Sycamore Tree: Key Facts

Sycamore trees are some of the oldest, largest trees in the world. For centuries, they have provided shelter, sustenance, and shade for both animals and humans. It is a very recognizable tree that you can easily identify when you see it.

Botanical NamePlatanus
Common NamesSycamore, plane tree
Type of PlantDeciduous tree
OriginNorthern Hemisphere, parts of the tropics and temperate regions of the Southern Hemisphere
HabitatBottomlands and wetlands along streams and rivers
Popular Species– American sycamore
– Arizona sycamore
– California sycamore
– Mexican sycamore
– English sycamore
UsesShelter and habitat for wildlife, ornamental shade tree, sap, wood for furniture, boxes, pallets, butcher blocks, particle board 
Sun RequirementsFull sun
Water RequirementsDrought tolerant once established, but will grow faster when watered at least twice per week 
SoilWell-draining sandy, silt, or loamy soil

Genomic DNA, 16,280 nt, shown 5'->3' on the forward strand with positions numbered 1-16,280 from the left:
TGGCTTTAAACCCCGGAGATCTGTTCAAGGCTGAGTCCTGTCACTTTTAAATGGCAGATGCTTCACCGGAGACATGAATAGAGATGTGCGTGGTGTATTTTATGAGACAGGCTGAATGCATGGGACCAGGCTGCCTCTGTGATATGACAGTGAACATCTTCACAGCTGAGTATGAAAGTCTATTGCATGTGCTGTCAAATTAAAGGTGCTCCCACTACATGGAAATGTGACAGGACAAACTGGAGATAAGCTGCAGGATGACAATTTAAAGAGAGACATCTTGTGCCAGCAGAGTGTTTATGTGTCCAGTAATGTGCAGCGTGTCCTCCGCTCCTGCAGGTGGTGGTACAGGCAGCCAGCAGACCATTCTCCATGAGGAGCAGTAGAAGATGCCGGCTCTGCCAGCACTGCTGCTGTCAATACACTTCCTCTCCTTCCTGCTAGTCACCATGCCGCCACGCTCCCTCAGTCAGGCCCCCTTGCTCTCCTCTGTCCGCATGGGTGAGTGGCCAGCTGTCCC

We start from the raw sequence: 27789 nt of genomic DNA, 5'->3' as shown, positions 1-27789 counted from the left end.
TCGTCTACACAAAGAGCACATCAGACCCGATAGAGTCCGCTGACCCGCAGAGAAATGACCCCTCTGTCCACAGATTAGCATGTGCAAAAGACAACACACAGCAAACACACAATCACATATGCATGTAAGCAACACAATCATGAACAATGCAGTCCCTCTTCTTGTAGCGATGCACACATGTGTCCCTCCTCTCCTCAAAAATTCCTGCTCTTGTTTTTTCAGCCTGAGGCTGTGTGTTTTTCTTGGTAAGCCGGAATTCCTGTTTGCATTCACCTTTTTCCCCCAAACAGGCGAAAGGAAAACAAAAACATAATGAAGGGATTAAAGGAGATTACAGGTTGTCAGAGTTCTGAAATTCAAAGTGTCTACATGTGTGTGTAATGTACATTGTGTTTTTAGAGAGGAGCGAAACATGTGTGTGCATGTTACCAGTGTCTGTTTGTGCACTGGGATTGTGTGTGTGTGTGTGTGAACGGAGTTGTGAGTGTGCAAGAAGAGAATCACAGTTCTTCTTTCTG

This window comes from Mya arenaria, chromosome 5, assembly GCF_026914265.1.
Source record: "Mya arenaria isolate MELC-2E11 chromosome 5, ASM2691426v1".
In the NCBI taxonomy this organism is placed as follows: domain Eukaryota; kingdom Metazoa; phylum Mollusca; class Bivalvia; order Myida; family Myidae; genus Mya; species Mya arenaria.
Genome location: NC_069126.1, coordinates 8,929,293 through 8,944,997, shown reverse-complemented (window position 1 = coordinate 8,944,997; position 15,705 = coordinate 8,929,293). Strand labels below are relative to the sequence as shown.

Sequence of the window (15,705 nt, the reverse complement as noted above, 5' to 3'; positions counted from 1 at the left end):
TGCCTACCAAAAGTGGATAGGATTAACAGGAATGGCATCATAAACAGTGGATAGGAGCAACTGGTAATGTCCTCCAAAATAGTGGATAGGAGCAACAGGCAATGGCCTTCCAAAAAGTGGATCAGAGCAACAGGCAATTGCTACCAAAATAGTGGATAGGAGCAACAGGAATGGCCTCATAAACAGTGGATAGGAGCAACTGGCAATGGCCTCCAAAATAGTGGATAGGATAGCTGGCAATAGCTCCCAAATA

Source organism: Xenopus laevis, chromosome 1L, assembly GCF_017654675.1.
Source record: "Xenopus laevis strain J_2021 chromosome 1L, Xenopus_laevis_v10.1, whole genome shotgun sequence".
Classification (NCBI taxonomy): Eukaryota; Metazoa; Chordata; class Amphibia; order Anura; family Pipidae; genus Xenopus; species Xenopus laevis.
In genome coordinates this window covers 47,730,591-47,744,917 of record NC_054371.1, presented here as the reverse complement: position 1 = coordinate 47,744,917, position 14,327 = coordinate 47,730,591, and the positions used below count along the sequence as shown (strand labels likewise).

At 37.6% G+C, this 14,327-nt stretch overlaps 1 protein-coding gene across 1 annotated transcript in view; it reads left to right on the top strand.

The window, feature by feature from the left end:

Common Pests– Powdery mildew
– Canker stain
– Sycamore anthracnose
– Sycamore lace bug
– Bacterial leaf scorch
– Twig, bud, and shoot blight

How Long Do Sycamore Trees Live?

How long do they live? The answer depends on many different factors. Sycamores have been known to live nearly 600 years given the right conditions. The age of any tree depends on habitat, type of soil, climate, and its ability to resist diseases and pests. 

When Do Sycamore Trees Bloom?

Many are surprised to learn that sycamore trees flower in the spring. Their blooms can be difficult to spot at first glance.

Sycamore flowers grow in small clusters that only reach about ½ inch in diameter. In contrast, sycamore leaves can grow up to 13 inches long. This makes it easy to miss the comparatively tiny flowers when the trees are full of leaves during the growing season. 

Flowers typically appear on sycamore trees from April to May, and sometimes as early as March in southern states. 

If you are looking for more information on sycamore, check our guide here. Read also about other forest trees – here are our guides about Acacia, Birch and Western Hemlock.

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